By Lise Funderburg
Date: 1997 (?)
Amy Bloom’s first novel, “Love Invents Us,” spills over with the same rich, shaggy eloquence that brought her critical acclaim and award in her short story collection, “Come to Me.” This coming-of-age novel’s jolie-laide protagonist, Elizabeth Taube, is a disaffected, disconnected-but-spirited girl trapped in the sameness of suburban Long Island. Her self-involved parents may not love her, but others do, including a furrier who takes to picking her up after elementary school so that he can feed her chocolates and wrap her in ash-blonde mink. Perversity is in the eye of the beholder, however, and for the affection-starved Elizabeth, indulging a fur fetish seems a fair trade-off for the mostly chaste paternal affection she receives in exchange.
Bloom doesn’t skirt the pain of rejection and loneliness, but embraces it along with the humor and intelligence (and imperfect judgment) that give her characters their aching credibility. Through Elizabeth, Bloom comments wryly on the nature of love, as in this aside about high school sex: “Kids have nowhere to fuck and nowhere to shower. Only adults, cheating and careful, clean up afterwards.” At one point in her quest for happiness, Elizabeth, a half-Jewish white girl, wanders into an A.M.E. Zion church, where the minister talks her into helping out Mrs. Hill, an elderly, nearly blind member of the congregation. Mrs. Hill lodges her curmudgeonly, self-righteous self into Elizabeth’s affections, and when the opportunity arises, grills Elizabeth’s middle school teacher (and, by now, lover) about his intentions regarding “her girl.”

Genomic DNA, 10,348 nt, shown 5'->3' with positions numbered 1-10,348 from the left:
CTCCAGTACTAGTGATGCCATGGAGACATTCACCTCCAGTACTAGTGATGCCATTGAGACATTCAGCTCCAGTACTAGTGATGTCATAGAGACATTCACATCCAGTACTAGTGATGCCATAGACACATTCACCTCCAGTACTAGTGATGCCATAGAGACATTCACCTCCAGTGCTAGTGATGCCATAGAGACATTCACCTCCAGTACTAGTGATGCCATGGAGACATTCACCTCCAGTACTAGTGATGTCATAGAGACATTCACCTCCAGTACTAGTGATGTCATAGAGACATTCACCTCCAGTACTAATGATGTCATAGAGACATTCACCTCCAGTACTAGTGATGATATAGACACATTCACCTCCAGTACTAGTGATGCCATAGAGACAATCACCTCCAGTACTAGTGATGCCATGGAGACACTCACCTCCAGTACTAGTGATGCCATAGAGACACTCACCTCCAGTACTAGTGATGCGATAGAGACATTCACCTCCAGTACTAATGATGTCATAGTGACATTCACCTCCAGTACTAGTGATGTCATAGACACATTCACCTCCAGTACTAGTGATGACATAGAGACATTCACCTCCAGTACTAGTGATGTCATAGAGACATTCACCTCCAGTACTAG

“Love Invents Us,” is a misleading title for this immensely satisfying read, for while we learn about Elizabeth through her head-ons and sideswipes of the heart, her actual identity — and her knowing acceptance of the world as a simultaneously disappointing and love-filled place — needs no invention. It’s clear and strong from the book’s first sentence: “I wasn’t surprised to find myself in the back of Mr. Klein’s store, wearing only my undershirt and panties, surrounded by sable.” Don’t let the near-pedophilia fool you, though, or mask the essence of the love story within — surprisingly innocent even as it reflects the best and worst of human frailty and desire.